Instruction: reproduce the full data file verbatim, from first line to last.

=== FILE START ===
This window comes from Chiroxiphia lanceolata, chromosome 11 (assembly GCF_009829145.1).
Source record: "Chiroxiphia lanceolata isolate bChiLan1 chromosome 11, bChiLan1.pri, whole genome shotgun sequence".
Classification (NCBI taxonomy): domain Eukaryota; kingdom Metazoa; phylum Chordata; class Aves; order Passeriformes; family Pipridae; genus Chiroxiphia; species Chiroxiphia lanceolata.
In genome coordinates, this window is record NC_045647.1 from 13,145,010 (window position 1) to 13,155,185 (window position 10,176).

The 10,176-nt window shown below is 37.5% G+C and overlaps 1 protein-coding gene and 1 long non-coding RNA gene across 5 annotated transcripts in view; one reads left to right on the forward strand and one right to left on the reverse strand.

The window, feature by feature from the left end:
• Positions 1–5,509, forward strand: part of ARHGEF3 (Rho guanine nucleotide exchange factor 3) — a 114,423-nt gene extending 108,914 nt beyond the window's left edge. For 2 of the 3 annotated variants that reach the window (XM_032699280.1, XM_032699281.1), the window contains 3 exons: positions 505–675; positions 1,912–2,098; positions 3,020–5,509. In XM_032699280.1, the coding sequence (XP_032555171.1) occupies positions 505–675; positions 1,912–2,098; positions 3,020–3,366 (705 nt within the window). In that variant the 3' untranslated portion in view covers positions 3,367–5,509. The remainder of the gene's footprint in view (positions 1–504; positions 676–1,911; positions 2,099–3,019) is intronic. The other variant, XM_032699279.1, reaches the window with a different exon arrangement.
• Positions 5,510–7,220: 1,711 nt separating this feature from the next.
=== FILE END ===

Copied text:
This window comes from Chiroxiphia lanceolata, chromosome 11 (assembly GCF_009829145.1).
Source record: "Chiroxiphia lanceolata isolate bChiLan1 chromosome 11, bChiLan1.pri, whole genome shotgun sequence".
Classification (NCBI taxonomy): domain Eukaryota; kingdom Metazoa; phylum Chordata; class Aves; order Passeriformes; family Pipridae; genus Chiroxiphia; species Chiroxiphia lanceolata.
In genome coordinates, this window is record NC_045647.1 from 13,145,010 (window position 1) to 13,155,185 (window position 10,176).

The 10,176-nt window shown below is 37.5% G+C and overlaps 1 protein-coding gene and 1 long non-coding RNA gene across 5 annotated transcripts in view; one reads left to right on the forward strand and one right to left on the reverse strand.

The window, feature by feature from the left end:
• Positions 1–5,509, forward strand: part of ARHGEF3 (Rho guanine nucleotide exchange factor 3) — a 114,423-nt gene extending 108,914 nt beyond the window's left edge. For 2 of the 3 annotated variants that reach the window (XM_032699280.1, XM_032699281.1), the window contains 3 exons: positions 505–675; positions 1,912–2,098; positions 3,020–5,509. In XM_032699280.1, the coding sequence (XP_032555171.1) occupies positions 505–675; positions 1,912–2,098; positions 3,020–3,366 (705 nt within the window). In that variant the 3' untranslated portion in view covers positions 3,367–5,509. The remainder of the gene's footprint in view (positions 1–504; positions 676–1,911; positions 2,099–3,019) is intronic. The other variant, XM_032699279.1, reaches the window with a different exon arrangement.
• Positions 5,510–7,220: 1,711 nt separating this feature from the next.